I have no interest in modelling or animating characters, but it'd be nice to be able to make/export basic props from Maya and use them in Quake (I'm assuming it's easy to add custom models using Quoth). 
Custom Models In Quoth 
Yeah, we added that in the latest version, use a "classname" of "mapobject_custom" and model field set to the desired path and model. Spawnflag 1 makes it a static entity, and if you set mangle then that will be used in place of angles - to make odd rotations easier. 
Custom Models 
i'm playing around with making props for a map i'm working on but having to skin them the 'quake' way instead of doing it all in 3ds is incredibly annoying. :( 
I'm Getting Used To It 
you can kind of plan around it. I've modelled all my characters thus far with the modelgen projection in mind and gotten pretty good results, without any unsealed edges either. The main thing to remember is, don't have any faces that are parallel to the front - make your legs and heads diamonds or hexes in cross section so that when you do the roadkill you can pull those verts out a bit and pancake the guy to get more even pixel density on those faces that slope away from the z axis.

It helps that next to the existing monsters anything looks good. :)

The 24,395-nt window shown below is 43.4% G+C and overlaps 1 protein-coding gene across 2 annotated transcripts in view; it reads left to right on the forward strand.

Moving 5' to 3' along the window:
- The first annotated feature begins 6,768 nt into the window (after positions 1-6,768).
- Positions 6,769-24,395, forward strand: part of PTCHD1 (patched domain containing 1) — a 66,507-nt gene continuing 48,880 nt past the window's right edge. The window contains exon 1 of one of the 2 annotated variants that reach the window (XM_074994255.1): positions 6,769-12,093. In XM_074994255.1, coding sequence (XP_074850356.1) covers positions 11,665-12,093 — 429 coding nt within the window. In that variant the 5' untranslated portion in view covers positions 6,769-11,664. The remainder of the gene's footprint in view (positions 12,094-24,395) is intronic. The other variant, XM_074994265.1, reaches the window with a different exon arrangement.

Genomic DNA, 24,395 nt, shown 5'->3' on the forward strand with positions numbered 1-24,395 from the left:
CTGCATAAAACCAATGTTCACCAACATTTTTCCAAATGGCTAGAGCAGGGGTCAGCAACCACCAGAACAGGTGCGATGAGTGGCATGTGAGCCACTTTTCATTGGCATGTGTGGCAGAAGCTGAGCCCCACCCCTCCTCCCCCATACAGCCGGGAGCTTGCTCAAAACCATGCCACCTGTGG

it's not that it's hard to do, but that you can efficiently unwrap a model. and that in turn means you can get as much resolution out of the skin as you could. 
Pretty Easy 
to unwrap the UV's the Quake way with Blender. Line the camera evenly with the front face choose an unwrap mode called project from view for the front selection. Invert selection you have the back face, then you can spread it out as you see fit. Blender pretty much emulates Maya methods so that might translate over, or might not. 
The converter I've got for MD3 to MDL preserves the existing UV map on the MD3. It turns out that MD3 models do just duplicate the vertices in the same way that it's necessary to do for quake 1 models. So you can map the skin in as efficient a way as you desire. 
the md3 vertex limit is higher than quake's mdl vertex limit, right?

Is there a quake vertex limit? 
Hey Luddits 
Do you walk up to people who are drawing in sketchbooks, or carving something out of a block of wood, and say that to them too?

Sometimes the pleasure in doing something the hard way is in the doing. 
I walked up to ppl who had said "I wish I could use the technology" and pointed them into the direction... 
i don't really use model props in quake much. if i want to do a map that would require detail models like that, then i do it for doom3. :P 
Alright Cool, Thanks Speeds 
Now how can I do it in a good engine? 
Yeah, the md3 limits are 2 to 4 times higher than the quake ones on both triangles and vertices. The thing is though, unless you're making a really weird model with loads of breaks, then the number of vertices is always going to be lower than the number of triangles, but both have the same limit. So you don't usually run into problems, and if you do, the solution is just grouping more things on the skin, which is basically what taking a planar map is heading towards. 
Model Limits 
what *are* the limits for quake .mdls?